The HPC in Clause 8(iv) of its guidelines clarified that its decision to release prisoners temporarily will not apply to undertrial prisoners booked for serious economic offences/bank scam or offences under Special Acts like TADA, MCOCA, PMLA, MPID Act, NDPS Act, UAPA, POCSO Act, etc. or prisoners convicted thereunder. In considering every case for such release, the nature of the offence and the severity of the offence shall be considered and the possibility of the prisoners committing the offence in case of temporary release ( such as habitual offender) or likelihood of his/her absconding should also be considered while dealing with an application for temporary release.
Special Acts belong to a category because those booked under these Acts are not entitled to the benefit of emergency bail/parole, as commission of such offences affects the entire nation and affects the very foundation of the state. They affect the economic interests of the citizens. Similarly, sections 121 to 130 of the IPC are offences against the state.
Sections 364(A), 366, 366(A), 366(B) and 367 to 373 are relating to kidnapping for ransom etc. Sections 376, and 376 A, C, D. E are relating to rape. Section 396 is dacoity with murder. Offences under sections 489A, 489B and 489D are concerning counterfeit currency or bank notes etc. The HPC justified categorising them for denial of benefit of temporary release from prisons.
Rigours of the rough edges of the law need to be softened for law to retain its humane and compassionate face, Chief Justice Datta observed in his judgment; yet the NAPM failed to convince the bench about the merits of its petition.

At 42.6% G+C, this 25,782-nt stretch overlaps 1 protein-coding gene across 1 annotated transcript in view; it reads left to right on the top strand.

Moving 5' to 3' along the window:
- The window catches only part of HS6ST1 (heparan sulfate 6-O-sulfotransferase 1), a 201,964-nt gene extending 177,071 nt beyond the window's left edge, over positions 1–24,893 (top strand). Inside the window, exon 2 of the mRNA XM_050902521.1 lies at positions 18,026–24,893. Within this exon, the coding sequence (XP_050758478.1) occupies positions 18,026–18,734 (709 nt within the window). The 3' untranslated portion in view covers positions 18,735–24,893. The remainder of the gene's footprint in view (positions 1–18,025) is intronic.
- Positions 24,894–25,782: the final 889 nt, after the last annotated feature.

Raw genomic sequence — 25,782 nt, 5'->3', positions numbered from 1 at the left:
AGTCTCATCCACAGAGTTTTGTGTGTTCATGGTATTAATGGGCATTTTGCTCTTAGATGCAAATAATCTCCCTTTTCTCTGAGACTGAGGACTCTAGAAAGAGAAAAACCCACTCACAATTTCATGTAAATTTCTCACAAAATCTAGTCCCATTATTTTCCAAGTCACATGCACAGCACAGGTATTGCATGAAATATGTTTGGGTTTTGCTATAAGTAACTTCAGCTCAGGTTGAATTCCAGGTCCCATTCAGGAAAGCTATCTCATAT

NAPM contended that an entitlement to temporary release on interim bail or emergency parole is a facet of right to life and personal liberty. The Supreme Court has time and again held that if a person commits a crime, it does not mean that by committing such crime he ceases to be a human being and that he can be deprived of those aspects of life which constitutes human dignity. A prisoner enjoys all fundamental rights, notwithstanding the restrictions brought about by his incarceration.
Rule 19 of the Maharasthra Prisons (Bombay Furlough and Parole) Rules, 1959 were referred to for highlighting that a convict/prisoner could be released on emergency parole during the period the notification issued under the Epidemics Diseases Act, 1897 continues to be in operation. An entitlement for interim bail or emergency parole is a fundamental right or a statutory right which flows from Article 21 of the Constitution and not a concession, argued NAPM.
The high court, however, disagreed and held that the temporary release is a concession and a mandamus would not lie to enforce a concession. The Supreme Court, for inexplicable reasons, chose to skirt this debate in its judgment.